Most people who train in the evening eat lunch and then have one more snack before hitting the gym. This means that depending on what time you eat lunch, that meal can be full of veggies, protein, and healthy fats. 

Remember that we want your post-workout meal (likely dinner) to be the most nutritious of the day so this may mean eating a bit lighter through the morning so you have more macros to play with later on - especially if you’re in a deficit.

A pre-workout meal 1-2 hours before training could look like:

  • Half a bagel or a slice of toast with peanut butter powder and jelly (add a bit of regular PB if you need some healthy fat)
  • A banana and whey protein shake (add a handful of almonds if you need healthy fats)
  • A bit of minimally processed cereal mixed into some cottage cheese (if your body can digest it before a workout) or with a shake on the side.

Best Post Workout Meals for Evening Workouts

This meal is most likely dinner! If that is the case, we suggest a big, balanced meal. Because you went into your workout with a few meals in your system, you don’t have to worry too much about focusing on quick digesting carbs and protein ONLY. You have the ability to eat a more balanced meal. You also don’t have to worry about volume since you’ve already trained. So, you can load your plate with veggies here too.

This could look like:

  • A burger with a lettuce bun, sauteed kale and roasted potatoes (Want the bun but in a cut? Replace the potatoes with roasted veggies!)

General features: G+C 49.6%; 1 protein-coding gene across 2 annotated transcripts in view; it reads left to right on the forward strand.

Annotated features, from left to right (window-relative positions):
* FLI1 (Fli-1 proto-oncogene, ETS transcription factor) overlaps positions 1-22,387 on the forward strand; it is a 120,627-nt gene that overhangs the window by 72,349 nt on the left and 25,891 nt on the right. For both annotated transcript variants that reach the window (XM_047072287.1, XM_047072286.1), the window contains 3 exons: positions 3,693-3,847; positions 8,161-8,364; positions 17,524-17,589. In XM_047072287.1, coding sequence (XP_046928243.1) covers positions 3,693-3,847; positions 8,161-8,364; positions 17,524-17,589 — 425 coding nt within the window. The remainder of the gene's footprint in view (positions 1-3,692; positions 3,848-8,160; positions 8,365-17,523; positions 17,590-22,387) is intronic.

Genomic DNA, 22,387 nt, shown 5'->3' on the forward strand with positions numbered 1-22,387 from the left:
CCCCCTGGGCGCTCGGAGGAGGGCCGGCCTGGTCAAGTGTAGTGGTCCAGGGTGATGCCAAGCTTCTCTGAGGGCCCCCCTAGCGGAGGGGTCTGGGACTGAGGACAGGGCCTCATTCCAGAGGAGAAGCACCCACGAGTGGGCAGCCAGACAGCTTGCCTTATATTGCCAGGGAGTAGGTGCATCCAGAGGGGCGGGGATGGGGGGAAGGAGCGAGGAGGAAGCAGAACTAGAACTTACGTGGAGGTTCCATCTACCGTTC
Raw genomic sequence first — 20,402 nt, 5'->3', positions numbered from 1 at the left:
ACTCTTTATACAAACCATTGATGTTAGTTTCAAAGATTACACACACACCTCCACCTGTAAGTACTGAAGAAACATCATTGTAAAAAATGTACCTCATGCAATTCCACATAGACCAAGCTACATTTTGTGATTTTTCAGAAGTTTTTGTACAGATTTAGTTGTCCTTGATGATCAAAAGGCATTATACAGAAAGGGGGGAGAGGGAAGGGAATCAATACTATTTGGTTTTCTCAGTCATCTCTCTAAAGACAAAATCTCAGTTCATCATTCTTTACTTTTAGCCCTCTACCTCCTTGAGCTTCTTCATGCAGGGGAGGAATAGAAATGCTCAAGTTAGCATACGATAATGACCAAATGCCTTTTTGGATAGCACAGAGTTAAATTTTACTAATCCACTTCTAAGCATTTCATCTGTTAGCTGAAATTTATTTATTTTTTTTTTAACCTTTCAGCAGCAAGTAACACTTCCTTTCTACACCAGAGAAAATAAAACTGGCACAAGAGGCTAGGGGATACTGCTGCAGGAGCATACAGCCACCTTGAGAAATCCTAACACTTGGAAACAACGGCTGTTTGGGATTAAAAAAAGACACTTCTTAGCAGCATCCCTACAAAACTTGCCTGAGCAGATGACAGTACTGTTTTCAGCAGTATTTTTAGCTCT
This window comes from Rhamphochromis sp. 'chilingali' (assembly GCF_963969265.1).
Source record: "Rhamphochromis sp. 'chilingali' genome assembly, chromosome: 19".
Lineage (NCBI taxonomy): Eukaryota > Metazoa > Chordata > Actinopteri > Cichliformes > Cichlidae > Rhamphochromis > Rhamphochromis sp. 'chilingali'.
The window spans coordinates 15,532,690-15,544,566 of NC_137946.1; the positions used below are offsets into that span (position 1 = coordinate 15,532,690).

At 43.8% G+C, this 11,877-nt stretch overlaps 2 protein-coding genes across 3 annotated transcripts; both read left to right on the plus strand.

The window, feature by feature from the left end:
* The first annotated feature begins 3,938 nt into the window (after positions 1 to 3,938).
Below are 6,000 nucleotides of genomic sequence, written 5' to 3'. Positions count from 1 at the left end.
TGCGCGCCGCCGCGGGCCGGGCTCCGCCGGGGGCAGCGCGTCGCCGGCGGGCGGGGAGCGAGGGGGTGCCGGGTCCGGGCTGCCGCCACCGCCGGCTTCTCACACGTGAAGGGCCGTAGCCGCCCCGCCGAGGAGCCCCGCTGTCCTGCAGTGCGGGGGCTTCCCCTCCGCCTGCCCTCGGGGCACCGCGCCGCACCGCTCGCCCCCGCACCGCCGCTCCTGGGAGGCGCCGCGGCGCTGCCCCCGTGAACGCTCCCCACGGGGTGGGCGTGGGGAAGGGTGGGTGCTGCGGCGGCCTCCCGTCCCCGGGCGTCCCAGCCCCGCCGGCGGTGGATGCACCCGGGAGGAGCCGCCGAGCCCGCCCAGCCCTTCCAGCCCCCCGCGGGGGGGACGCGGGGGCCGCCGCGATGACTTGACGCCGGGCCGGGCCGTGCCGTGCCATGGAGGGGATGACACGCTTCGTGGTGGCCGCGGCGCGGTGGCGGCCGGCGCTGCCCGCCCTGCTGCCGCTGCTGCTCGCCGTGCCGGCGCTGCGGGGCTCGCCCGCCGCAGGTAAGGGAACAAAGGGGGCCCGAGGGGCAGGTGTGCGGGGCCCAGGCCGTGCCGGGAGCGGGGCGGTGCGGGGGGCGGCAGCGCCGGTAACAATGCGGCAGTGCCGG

• Salmon with your favorite veggie over rice or quinoa
  • Stir fry veggies with chicken or beef with rice or cauli rice

Do you train after dinner? If so (and you can’t imagine eating a meal that late at night), try to at least grab a shake and take a few bites of a carb source before hitting the pillow.

You probably noticed that a LOT of my meal suggestions looked the same no matter the time of day or what side of a workout it is on. That is because the same rules ring true for any meal, around any workout. Quicker digesting carbs and protein are your best friend and fat can be added depending on your digestion and training style.

Wrapping Up Nutrition Timing

Did you count how many times I said “general” in this piece? At LEAST five times because that is exactly what this is - a GENERAL idea of nutrition timing suggestions and tips based on your workout schedule.

It is incredibly nuanced and takes a decent amount of trial and error to nail down. A WAG Coach can help you find what works best for your body given your workout style and goals.

Sometimes, it is also helpful to have someone in your corner to remind you that nutrition timing isn’t the end-all-be-all and at the end of the day, consistency with targets, an effective training program and learning to notice what your body is asking you for can be MORE than enough to get you where you want to go.


  1. Schoenfeld, B., Aragon, A., Wilborn, C., Urbina, S., Hayward, S., & Krieger, J. (2017). Pre- versus post-exercise protein intake has similar effects on muscular adaptations. PeerJ., (5), e2825. doi: 10.7717/peerj.2825
  2. Kanter, M. (2017). High-quality carbohydrates and physical performance. (2018). Nutr Today, 53(1), 35-39. doi: 10.1097/NT.0000000000000238
  3. Aragon, A. A., & Schoenfeld B. J. (2013) Nutrient timing revisited: is there a post-exercise anabolic window? Journal of the International Society of Sports Nutrition, (10),